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Helping out is special to charity flag football game participants

By Jeff Gallatin

North Olmsted

Competitors in the sixth annual “Battle of the Gridiron” agree on one thing: It’s special to them being able to help Special Olympians.

This year’s match-up has a couple of changes. After getting beaten by the North Ridgeville police the last two years, the North Olmsted police have enlisted the help of their Cuyahoga County brethren in Olmsted Township and Westlake to battle their Lorain County counterparts for area charity flag football supremacy this Saturday.

In addition, North Ridgeville is hosting the game and festivities this year for the first time. With a kickoff time of 6:30 p.m. at North Ridgeville High School, 35895 Center Ridge Road, participants said there will be plenty of time for spectators to enjoy the game, athletes and wide range of raffles.

Team captains Det. Ken Vagase of North Olmsted and Lt.  Greg Petek of  North Ridgeville said they look forward to helping the youngsters and the competition.

“It really is about the kids and getting them some help,” Vagase said. “I know the guys on our team look forward to seeing the kids on the field and their family and friends at the game. They clearly appreciate what we do by playing and raising the funds.”

Petek said first taking part in the game, and then stepping up their involvement, is a natural for members of his department.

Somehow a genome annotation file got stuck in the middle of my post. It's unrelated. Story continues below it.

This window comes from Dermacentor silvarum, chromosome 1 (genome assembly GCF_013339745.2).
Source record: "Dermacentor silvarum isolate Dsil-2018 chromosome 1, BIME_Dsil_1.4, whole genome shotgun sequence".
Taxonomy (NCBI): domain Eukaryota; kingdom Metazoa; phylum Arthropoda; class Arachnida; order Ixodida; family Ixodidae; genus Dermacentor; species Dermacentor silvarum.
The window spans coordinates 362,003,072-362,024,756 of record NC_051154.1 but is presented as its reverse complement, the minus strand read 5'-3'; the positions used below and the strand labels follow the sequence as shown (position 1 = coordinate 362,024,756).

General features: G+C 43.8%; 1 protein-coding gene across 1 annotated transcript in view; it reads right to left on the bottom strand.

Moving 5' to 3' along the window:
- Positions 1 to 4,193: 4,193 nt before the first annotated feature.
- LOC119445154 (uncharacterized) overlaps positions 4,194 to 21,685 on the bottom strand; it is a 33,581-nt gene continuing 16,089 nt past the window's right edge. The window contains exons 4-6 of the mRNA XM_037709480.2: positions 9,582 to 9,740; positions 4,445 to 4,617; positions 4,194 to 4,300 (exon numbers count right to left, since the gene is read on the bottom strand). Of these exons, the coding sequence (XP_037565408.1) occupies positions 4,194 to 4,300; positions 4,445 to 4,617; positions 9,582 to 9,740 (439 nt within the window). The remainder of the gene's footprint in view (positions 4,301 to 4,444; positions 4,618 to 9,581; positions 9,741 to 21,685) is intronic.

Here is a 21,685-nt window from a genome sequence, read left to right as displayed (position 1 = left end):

“It’s great being able to help them out like that,” he said. “We do different things in the department. It’s not too hard to get the guys to sign up when they hear about this game, and we do the torch run and help out in other areas.”

Hosting the event seemed a good thing to do, Petek said.

“I see everything Kenny has done in organizing the event for years,” he said. “Getting people to participate and play, getting sponsors, setting things up and preparing the event. We’re glad to have something like this which benefits the kids at our place.”

Vagase noted the event netted more than $7,100 last year, and has raised more than $42,000 in the seven years it’s been played.

“We funnel that right back to the Special Olympians  and their programs,” he said.

Krystal Tavenner, one of the coaches for the Lorain chapter of  Special Olympics, said the game means a lot to the Special Olympians.

“They look forward to it every year,” she said. “Right now (Sept. 15) we have 15 confirmations that they will be at the game, and we’ll probably have some more by the time is here.”

Funds from the charity game have allowed the program to expand.

“We’ve added people and programs from when we started with just a few,” she said. “We have 38 Special Olympic athletes now and this pays for bowling, basketball and swimming programs now. We know how tough it is to raise funds right now, so we really appreciate what they do.”

Vagase said for the on-the-field activities, bringing in Olmsted Township officers and another from Westlake should aid the North Olmsted/West Shore team.

“We were getting a little old and it was hard keeping up with Ridgeville’s speed, so the new guys should help us out in that area.”

He said the Cuyahoga County forces will have experience at quarterback in North Olmsted Patrolman Jim “George Blanda” Yost.

“He’ll be back under center in his wheelchair for one more game,” Vagase said. “He wants to win this one.”

Petek said the North Ridgeville team will be ready.

“We’re going to protect this house since we’re hosting it this year,” he said. “I understand that they had to go get some help from other departments this year. We’ll be ready for them. I understand Jim Yost is going to play again. He’s getting a little old, but that’s OK, we can handle him.”

For ticket or other information, call either the North Olmsted police at 440-777-3535 and ask for Vagase,  Patrolman Bill Saringer or Dave Huspaska. In North Ridgeville, call 440-327-2191 and ask for Lt. Petek.

 

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